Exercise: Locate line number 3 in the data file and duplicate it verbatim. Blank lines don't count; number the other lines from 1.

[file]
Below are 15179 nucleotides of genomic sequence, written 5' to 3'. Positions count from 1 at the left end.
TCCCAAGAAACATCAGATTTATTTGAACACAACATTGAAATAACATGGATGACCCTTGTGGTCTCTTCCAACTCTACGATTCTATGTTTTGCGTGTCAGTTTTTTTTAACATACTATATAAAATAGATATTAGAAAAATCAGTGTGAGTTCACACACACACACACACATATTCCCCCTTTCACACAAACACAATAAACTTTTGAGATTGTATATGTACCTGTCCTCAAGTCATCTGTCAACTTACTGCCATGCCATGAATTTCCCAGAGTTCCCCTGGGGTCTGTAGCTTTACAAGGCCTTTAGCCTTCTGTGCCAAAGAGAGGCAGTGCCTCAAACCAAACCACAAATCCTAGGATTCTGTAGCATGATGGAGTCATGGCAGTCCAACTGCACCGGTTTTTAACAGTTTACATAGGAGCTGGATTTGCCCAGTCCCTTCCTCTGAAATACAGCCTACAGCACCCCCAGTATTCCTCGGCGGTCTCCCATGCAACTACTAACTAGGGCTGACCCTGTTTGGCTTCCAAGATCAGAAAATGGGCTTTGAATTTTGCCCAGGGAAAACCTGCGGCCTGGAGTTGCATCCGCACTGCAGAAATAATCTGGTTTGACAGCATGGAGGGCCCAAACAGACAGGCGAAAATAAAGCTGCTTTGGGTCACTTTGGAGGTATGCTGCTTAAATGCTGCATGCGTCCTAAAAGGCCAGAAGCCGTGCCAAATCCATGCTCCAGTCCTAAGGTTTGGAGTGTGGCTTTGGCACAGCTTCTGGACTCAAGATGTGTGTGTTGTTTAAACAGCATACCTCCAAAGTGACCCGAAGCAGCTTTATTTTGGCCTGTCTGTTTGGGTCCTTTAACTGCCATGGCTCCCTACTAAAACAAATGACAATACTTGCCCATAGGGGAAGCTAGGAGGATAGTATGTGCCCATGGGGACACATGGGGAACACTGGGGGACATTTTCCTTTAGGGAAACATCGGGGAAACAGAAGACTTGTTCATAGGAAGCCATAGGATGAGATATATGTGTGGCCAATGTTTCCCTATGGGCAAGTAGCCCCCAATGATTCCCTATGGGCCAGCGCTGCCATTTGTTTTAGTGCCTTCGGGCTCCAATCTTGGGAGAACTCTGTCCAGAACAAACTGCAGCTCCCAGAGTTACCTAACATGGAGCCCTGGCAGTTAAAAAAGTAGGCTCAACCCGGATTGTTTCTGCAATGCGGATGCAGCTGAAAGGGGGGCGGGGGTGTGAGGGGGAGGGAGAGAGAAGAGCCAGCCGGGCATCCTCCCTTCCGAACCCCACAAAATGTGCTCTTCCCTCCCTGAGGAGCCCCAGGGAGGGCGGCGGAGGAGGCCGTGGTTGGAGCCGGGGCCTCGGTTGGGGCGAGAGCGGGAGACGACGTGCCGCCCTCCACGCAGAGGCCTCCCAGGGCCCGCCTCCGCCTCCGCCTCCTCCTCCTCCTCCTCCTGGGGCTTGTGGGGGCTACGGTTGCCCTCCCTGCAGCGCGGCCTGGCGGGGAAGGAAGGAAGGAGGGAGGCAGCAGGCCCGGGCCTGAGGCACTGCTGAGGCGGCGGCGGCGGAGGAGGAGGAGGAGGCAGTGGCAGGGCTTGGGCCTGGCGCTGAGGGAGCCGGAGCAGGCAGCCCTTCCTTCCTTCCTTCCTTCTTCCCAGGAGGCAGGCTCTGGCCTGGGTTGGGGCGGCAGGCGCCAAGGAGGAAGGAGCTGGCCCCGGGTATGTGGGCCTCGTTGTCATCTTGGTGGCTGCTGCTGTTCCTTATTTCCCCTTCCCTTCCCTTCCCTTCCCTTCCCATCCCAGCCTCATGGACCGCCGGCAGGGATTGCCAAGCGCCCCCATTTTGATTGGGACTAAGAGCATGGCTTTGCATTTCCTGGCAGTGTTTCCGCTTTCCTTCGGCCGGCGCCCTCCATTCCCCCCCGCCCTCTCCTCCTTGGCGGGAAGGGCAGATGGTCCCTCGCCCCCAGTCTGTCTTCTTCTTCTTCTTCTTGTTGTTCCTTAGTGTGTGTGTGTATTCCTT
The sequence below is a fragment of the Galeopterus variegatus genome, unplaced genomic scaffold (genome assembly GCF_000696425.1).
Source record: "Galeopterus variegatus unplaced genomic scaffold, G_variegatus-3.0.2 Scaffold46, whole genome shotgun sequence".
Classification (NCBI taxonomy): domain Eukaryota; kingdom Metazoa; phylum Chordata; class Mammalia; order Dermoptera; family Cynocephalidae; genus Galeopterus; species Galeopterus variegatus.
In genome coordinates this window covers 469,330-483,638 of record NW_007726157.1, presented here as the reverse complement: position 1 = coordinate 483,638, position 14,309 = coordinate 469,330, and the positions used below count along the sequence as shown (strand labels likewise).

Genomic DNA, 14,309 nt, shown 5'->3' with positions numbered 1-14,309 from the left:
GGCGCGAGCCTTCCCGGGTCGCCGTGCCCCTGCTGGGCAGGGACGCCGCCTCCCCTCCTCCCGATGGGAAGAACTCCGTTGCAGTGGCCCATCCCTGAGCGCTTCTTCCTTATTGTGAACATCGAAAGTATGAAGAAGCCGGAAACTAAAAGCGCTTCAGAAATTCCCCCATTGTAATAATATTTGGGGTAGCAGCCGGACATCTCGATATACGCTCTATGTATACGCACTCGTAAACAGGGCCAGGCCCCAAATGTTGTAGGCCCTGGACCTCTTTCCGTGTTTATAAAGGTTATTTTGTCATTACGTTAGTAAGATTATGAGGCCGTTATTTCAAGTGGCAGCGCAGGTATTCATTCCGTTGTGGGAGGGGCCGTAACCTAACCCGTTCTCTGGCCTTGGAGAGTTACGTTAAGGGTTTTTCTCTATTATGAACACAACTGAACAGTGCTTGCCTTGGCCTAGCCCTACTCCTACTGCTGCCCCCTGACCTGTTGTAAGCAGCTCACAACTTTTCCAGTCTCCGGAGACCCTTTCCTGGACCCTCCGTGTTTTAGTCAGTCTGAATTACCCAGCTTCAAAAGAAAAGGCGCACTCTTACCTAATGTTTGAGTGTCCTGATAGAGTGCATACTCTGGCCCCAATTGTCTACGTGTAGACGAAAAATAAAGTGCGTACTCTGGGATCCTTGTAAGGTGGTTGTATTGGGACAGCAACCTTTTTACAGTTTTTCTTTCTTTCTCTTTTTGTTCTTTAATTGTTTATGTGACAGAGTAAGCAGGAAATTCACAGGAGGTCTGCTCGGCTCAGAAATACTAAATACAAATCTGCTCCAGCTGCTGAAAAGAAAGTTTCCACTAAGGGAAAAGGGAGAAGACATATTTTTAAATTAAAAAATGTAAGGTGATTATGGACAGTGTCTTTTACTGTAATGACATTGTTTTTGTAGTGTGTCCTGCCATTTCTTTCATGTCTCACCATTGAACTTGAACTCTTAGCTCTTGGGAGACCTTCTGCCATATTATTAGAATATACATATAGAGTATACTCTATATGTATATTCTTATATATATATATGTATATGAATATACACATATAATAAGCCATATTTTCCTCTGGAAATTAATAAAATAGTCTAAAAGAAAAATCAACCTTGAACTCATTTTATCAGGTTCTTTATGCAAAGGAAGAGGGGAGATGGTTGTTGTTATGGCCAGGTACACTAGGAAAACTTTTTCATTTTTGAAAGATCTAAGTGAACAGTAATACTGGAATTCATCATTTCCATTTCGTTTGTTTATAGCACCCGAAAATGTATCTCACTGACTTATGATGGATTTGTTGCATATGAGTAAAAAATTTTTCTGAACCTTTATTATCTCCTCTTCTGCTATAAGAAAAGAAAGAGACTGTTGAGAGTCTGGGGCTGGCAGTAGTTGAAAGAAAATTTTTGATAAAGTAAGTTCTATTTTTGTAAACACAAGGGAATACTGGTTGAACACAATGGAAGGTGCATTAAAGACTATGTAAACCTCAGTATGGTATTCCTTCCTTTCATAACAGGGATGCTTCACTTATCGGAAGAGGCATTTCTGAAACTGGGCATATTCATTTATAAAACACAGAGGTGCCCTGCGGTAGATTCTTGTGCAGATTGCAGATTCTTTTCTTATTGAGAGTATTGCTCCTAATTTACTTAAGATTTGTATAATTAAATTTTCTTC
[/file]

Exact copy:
The sequence below is a fragment of the Galeopterus variegatus genome, unplaced genomic scaffold (genome assembly GCF_000696425.1).